This article-based thesis investigates how mathematically gifted students experience the Norwegian school system and how we can understand the definitions of gifted education through the philosophy of language. The overarching research question in this thesis is “How do mathematically gifted adolescents perceive and reflect on mathematics tutoring during their school years in Norway?”. A philosophical, a qualitative and a quantitative article collectively seek to answer the overarching aim of the thesis.
How we define giftedness have been a central debate in the field of giftedness over time. The philosophical article draws on ideas from the two empirical studies by discussing the conceptual range of the definitions used in the respective studies. Through the philosophical article I argue that giftedness is a vague concept that needs to be defined within its cultural context and that different definitions can have different conceptual ranges.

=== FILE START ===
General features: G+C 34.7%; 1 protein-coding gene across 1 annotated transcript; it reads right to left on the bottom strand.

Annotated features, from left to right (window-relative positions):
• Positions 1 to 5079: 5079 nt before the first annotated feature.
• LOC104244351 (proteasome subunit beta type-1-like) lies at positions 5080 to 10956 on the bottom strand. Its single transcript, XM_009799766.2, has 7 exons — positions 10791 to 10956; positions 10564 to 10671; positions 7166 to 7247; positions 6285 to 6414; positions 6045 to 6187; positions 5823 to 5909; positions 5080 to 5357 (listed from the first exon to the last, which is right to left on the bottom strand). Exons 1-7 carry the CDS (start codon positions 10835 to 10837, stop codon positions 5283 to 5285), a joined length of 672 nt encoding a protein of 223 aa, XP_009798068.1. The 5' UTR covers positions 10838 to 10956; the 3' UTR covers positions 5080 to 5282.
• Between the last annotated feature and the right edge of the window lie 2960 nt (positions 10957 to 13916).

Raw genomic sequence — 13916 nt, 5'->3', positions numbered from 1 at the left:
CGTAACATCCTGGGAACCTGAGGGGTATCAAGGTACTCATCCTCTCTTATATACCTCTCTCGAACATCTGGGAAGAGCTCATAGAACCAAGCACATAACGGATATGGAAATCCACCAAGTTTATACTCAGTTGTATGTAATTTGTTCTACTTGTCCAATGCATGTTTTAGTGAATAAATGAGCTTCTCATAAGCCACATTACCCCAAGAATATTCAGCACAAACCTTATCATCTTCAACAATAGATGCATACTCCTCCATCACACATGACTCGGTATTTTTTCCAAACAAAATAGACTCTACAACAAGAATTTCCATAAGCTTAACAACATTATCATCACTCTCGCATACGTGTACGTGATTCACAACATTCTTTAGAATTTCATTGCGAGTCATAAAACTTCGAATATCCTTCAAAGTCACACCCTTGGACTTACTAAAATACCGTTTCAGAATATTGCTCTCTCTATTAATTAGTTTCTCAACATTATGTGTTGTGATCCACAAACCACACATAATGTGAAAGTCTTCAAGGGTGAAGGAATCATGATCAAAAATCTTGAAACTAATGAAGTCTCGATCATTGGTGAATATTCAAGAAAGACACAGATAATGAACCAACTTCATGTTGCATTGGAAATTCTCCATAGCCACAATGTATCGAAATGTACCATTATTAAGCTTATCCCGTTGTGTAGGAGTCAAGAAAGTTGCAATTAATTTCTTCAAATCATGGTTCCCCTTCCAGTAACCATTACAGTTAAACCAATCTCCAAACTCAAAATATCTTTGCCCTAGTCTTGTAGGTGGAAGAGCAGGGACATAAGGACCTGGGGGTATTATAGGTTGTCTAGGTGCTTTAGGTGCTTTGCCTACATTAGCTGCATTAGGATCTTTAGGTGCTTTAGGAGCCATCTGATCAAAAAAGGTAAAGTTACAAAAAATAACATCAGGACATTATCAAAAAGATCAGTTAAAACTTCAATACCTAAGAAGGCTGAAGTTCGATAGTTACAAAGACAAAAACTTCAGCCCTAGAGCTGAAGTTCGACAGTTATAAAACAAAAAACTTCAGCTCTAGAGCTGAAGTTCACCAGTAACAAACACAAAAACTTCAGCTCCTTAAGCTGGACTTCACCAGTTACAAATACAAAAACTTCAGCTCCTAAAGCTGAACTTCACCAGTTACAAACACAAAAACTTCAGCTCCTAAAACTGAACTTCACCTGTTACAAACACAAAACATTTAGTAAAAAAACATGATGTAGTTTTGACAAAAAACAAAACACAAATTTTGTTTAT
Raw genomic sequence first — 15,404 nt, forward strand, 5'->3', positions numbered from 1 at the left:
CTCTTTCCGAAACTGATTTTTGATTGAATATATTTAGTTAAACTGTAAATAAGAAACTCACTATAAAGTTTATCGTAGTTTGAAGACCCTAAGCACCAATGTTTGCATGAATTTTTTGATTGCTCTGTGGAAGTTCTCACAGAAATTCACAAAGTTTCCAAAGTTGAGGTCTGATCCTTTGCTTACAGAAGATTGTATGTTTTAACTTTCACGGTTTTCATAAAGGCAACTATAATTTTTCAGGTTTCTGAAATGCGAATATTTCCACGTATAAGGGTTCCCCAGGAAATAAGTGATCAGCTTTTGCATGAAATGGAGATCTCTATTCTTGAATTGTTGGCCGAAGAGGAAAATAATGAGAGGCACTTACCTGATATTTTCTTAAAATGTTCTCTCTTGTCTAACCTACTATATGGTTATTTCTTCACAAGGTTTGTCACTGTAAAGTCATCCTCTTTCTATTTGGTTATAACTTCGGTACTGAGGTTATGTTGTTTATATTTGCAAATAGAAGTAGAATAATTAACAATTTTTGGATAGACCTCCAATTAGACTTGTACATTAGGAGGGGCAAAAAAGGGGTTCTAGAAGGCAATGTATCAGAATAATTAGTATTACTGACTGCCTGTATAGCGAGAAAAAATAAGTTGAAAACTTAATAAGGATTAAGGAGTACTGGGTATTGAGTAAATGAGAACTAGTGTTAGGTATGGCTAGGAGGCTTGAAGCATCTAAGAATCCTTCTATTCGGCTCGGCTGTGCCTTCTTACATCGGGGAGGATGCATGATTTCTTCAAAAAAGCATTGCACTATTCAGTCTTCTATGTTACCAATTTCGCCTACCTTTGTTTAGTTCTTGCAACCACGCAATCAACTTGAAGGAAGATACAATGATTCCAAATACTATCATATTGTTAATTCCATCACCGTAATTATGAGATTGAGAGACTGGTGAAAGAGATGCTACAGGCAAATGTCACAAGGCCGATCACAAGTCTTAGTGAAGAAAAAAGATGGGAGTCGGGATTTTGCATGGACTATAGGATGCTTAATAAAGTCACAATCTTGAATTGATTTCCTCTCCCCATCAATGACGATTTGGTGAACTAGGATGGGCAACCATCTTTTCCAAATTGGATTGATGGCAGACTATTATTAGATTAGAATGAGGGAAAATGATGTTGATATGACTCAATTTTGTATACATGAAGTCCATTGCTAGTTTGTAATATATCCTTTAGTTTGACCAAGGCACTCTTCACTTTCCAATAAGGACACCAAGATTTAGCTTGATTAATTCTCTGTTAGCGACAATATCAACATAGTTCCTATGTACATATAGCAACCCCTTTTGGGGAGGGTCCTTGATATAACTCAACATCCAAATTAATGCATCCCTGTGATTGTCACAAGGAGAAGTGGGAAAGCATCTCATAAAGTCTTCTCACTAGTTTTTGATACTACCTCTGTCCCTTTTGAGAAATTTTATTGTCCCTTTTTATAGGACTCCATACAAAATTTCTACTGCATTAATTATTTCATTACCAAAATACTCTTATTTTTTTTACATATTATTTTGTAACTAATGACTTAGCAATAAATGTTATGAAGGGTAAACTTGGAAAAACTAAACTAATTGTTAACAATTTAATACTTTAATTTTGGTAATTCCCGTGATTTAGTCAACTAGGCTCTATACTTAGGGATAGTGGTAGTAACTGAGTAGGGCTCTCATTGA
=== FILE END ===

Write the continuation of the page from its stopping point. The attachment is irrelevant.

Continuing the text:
In the qualitative article I recruited 11 mathematically gifted students participating in an ability group at the university in Oslo. The students had also received acceleration opportunities in school. The aim of the study was to see if schools in Norway can provide an optimal learning environment for gifted students in mathematics.
The quantitative study draws its conclusions from a large dataset received from the Norwegian armed forces. It consists of intelligence scores, school grades and a survey assessing pedagogical and psychological questions.
Through mixed-methods the three studies collectively represent a methodological approach that ensure a deeper understanding of mathematical giftedness in Norway. The integration articles indicate some differences between how gifted adolescents experience the school system at a qualitative level and how they describe their teacher through the questionnaire.